Even better, this type of support does not have to be done from within the organisation. Powell explains that the ability to offer remote IT management allows his team to offer 24x7 support to the group’s users.

In addition, if the company is creating a new user site, the team can have it up and running without being present, as long as someone is able to install the ‘plug and play’ hardware.

“We had the case recently where we were granted the Ford franchise. At extremely short notice we had to implement a lot of users at a remote site. That is an IT nightmare, but using thin client model the users were functioning a day later,” he says.

Such ease of management has a great impact on the staffing levels required to support an organisation. Sarhan explains that it takes less than 10% of an IT manager’s time to manage PWC’s thin client environment. Powell adds that the people savings he has made over three years are “crazy.” It now it takes only three people to support more than 700 users, he says.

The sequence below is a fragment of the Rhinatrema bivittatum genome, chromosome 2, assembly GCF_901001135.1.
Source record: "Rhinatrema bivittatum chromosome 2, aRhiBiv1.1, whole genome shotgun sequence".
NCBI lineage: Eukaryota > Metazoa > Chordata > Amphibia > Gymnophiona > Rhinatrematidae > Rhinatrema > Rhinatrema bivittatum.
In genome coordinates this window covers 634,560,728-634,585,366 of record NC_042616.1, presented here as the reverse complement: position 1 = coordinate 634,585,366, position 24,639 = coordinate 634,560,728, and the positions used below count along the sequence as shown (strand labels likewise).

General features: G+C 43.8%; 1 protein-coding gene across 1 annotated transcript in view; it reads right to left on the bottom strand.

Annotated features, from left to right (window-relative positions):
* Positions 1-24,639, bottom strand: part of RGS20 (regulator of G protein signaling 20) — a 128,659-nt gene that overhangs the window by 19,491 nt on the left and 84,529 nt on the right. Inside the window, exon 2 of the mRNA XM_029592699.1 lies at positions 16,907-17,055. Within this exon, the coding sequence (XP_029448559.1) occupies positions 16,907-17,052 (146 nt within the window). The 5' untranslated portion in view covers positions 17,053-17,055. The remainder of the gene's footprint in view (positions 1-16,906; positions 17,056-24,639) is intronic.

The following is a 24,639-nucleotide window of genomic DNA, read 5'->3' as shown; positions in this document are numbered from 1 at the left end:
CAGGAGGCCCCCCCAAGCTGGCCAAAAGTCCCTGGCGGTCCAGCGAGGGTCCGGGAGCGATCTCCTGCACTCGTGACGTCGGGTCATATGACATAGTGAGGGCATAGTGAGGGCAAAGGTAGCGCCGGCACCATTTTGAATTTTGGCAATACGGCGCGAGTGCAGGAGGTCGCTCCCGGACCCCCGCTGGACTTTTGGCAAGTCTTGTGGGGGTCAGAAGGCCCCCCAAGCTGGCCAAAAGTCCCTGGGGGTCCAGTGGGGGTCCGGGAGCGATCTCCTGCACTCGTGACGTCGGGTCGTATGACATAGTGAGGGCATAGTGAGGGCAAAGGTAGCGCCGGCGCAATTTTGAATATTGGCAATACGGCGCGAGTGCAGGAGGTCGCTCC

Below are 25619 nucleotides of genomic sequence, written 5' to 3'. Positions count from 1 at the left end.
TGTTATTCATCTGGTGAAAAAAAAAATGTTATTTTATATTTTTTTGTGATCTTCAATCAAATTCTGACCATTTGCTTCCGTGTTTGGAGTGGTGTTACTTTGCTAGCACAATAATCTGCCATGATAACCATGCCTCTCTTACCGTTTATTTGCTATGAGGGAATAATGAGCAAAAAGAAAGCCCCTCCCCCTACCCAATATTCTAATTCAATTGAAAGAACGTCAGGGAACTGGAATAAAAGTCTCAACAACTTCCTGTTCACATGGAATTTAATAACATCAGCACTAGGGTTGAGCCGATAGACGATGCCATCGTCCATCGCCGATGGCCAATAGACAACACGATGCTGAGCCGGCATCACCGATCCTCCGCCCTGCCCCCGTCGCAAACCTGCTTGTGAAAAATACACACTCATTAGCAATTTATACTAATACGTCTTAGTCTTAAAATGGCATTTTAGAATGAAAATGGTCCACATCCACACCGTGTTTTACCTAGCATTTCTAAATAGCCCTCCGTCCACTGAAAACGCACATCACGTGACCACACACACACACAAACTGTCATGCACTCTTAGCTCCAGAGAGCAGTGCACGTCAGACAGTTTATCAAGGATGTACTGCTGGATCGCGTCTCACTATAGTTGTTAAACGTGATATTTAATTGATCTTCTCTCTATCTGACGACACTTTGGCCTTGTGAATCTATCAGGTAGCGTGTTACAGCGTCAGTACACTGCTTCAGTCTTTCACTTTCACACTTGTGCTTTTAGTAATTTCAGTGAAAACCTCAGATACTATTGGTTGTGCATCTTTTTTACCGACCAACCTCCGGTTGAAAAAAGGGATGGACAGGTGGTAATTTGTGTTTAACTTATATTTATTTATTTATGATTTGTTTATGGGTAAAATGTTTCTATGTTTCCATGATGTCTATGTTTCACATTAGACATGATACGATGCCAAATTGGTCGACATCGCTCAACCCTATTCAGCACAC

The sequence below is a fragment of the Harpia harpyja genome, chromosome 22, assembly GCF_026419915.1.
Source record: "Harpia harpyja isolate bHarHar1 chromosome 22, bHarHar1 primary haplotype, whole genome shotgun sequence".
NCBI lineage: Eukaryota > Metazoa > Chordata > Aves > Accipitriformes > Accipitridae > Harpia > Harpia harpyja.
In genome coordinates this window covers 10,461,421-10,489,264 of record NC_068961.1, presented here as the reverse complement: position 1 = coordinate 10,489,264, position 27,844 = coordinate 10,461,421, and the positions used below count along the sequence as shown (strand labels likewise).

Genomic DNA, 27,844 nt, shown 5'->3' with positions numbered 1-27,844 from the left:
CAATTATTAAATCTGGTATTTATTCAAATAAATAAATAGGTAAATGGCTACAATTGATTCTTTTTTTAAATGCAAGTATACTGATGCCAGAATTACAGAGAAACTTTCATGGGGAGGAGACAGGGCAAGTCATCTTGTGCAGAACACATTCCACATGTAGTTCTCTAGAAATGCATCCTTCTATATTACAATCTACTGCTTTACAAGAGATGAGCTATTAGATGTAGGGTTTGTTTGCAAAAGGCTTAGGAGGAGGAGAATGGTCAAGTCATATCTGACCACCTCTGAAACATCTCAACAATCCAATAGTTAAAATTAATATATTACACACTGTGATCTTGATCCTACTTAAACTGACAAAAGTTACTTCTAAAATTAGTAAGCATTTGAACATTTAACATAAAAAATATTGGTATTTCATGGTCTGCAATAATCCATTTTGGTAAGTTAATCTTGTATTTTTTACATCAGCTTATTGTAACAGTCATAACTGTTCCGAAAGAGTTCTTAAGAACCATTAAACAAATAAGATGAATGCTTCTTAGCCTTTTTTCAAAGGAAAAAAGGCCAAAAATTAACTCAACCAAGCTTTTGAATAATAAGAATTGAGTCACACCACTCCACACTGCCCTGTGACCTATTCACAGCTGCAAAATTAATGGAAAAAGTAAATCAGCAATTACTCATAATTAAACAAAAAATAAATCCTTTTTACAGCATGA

More importantly though, he adds, the rest of the IT team have been able to move away from the day-to-day support of users and focus on value add applications, which in turn helps Al Tayer sharpen the group’s competitive edge.

On the application side, PWC has benefited from the ability to deliver extended access to its own warehousing software that it was unable to web enable. Now users are able to log onto the application and enter their own data, which helps reduce support costs as well as bringing increased visibility to the company’s supply chain.